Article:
Verification in the Cropping System recognizes farms that have taken great strides to ensure their farm reflects a commitment to good stewardship of the land and water.
The Cropping category focuses on field-based activities such as water use, soil conservation, and nutrient management. This category applies to all crops grown in Michigan. These include field crops, vegetables, fruit orchards, greenhouse crops, and ornamental trees.
To earn recognition, invite a MAEAP technician to visit your farm. He or she will help you assess your farm, develop a plan of action, and fill out paperwork. Plans are tailored to the types of crops your farm raises. All plans lay out steps you can take to prevent erosion and runoff while continuing to raise healthy crops. Plans must meet Michigan Right-to-Farm guidelines and comply with state and federal laws. The technician will also provide you with information on financial and technical assistance that you may find helpful. You are free to implement your plan’s recommended steps on your own time.
Once the work is complete, contact the Michigan Department of Agriculture and Rural Development (MDARD). A verifier from MDARD will visit your farm to ensure the recommended practices are in place and address erosion and runoff risks on your land.
Once your farm is “verified,” you will receive a sign to display on your farm. You can buy a second sign if needed. You will also receive preference for cost-share, tax credits, and other financial assistance.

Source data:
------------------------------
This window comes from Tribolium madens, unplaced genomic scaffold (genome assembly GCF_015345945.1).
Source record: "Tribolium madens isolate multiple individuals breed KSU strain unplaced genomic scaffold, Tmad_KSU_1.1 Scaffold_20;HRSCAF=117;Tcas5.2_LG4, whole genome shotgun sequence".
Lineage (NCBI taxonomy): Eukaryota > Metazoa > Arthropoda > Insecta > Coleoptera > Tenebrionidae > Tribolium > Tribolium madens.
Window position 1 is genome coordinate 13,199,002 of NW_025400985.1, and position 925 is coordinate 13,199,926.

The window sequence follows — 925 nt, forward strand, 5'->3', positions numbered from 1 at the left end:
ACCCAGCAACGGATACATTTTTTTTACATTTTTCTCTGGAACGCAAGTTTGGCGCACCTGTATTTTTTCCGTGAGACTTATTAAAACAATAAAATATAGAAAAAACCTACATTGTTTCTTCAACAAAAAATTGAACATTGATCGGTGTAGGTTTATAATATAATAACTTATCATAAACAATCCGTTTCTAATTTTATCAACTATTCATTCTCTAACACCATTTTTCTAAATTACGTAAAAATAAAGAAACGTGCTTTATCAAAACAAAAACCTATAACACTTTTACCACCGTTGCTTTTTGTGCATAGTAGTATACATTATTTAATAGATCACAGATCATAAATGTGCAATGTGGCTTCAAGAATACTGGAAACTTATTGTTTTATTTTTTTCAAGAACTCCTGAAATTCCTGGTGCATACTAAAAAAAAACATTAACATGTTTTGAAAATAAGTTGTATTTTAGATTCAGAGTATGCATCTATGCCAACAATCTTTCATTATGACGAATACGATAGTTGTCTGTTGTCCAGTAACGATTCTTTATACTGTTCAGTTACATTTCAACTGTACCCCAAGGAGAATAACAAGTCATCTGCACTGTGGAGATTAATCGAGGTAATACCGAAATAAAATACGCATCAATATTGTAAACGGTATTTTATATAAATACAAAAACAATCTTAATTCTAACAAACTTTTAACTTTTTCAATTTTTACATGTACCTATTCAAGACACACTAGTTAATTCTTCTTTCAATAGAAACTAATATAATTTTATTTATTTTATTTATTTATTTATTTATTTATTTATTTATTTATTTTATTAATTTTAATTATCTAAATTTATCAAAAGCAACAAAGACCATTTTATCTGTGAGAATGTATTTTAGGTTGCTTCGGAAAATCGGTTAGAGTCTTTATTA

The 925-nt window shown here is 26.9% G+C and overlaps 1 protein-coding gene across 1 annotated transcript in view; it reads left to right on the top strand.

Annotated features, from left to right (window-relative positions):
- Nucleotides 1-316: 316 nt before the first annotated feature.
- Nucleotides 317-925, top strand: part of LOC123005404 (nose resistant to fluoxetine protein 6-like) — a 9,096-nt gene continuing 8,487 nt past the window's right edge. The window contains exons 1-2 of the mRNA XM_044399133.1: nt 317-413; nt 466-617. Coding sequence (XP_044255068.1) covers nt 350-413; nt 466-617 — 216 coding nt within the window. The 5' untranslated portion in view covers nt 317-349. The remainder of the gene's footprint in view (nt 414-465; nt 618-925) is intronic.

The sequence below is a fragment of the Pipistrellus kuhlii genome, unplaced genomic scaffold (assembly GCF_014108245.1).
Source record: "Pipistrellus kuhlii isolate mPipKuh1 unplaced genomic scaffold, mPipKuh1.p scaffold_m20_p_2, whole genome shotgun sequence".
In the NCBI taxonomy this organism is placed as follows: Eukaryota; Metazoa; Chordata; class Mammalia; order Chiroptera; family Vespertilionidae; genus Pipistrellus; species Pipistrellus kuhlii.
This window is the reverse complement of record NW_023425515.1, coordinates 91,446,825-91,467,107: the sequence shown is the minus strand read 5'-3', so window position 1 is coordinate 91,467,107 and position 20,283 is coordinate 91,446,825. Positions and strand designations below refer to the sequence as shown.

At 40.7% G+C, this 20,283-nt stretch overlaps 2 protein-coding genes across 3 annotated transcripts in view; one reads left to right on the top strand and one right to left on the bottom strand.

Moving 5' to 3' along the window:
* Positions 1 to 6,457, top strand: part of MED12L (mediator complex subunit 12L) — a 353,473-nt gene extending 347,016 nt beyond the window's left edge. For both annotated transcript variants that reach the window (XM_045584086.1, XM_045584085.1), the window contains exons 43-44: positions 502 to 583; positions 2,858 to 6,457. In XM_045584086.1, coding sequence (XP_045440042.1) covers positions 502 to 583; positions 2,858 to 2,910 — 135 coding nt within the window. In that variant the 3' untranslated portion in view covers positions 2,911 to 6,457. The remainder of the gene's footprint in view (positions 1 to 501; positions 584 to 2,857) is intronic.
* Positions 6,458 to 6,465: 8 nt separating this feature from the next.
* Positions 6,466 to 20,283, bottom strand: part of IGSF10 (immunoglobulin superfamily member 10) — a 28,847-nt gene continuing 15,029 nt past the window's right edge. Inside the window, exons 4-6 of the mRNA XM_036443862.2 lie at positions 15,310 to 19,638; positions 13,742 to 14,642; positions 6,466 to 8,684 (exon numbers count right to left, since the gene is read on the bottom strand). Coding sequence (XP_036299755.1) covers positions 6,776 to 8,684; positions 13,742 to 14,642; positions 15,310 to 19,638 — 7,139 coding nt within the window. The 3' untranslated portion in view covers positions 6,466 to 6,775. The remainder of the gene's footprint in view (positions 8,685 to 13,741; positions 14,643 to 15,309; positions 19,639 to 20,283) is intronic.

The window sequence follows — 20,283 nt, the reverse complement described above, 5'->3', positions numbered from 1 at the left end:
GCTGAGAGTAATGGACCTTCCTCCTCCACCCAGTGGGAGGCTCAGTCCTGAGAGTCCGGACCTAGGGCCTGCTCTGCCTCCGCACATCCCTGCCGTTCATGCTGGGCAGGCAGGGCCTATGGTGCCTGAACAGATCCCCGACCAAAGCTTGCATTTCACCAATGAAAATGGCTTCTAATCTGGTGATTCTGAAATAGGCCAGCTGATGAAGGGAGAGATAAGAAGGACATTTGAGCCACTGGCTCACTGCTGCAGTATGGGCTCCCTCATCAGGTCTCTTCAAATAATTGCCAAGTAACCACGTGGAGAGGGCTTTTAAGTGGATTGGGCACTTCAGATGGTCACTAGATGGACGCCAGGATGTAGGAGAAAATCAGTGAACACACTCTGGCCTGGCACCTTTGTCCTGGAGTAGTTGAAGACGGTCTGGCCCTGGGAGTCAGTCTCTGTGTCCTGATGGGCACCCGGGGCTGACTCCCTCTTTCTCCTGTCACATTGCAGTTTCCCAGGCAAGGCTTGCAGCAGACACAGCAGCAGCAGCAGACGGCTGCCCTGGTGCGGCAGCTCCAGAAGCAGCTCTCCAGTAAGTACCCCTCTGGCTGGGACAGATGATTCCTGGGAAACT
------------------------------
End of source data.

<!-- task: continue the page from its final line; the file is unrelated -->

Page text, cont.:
Your MAEAP recognition is good for five years. To maintain MAEAP recognition, you must review your plan with a MAEAP technician and request a farm visit from MDARD.
Ron Stadler of Stadler Farms- Monroe County
Ron Stadler’s family has been farming since 1896. He’s proud to carry on the family farming tradition and does what he can to care for his land so it stays healthy and productive.
That’s why Ron decided to get involved with the Michigan Agriculture Environmental Assurance Program (MAEAP). A voluntary program, MAEAP helps Michigan farmers adopt cost-effective practices that reduce erosion and runoff into ponds, streams, and rivers.
Ron earned his first MAEAP recognition in March 2019 in the Cropping category. Although he was initially hesitant, his local MAEAP tech won him over and convinced him to give the program a chance.
“The local MAEAP tech took his time explaining things to me and wasn’t pushy, which I appreciated. Working with nice folks like him made the decision to participate even easier,” says Ron.
Ron was pleasantly surprised to see how easy the MAEAP process was. Now, he’s eager to share his experience with other farmers.
“I tell folks not to fear MAEAP,” says Ron. “It’s not a policing organization. The local techs will go out of their way to work with you. It’s easy and doesn’t cost anything, just time.”
Ron proudly displays his MAEAP sign at the produce booth he runs in Detroit’s Eastern Market. It gives his customers confidence that he is using good farming practices and doing things the right way.
“MAEAP encouraged me to stop and think about my farming practices,” says Ron. “It’s a good program to have. And they give you a nice sign too!”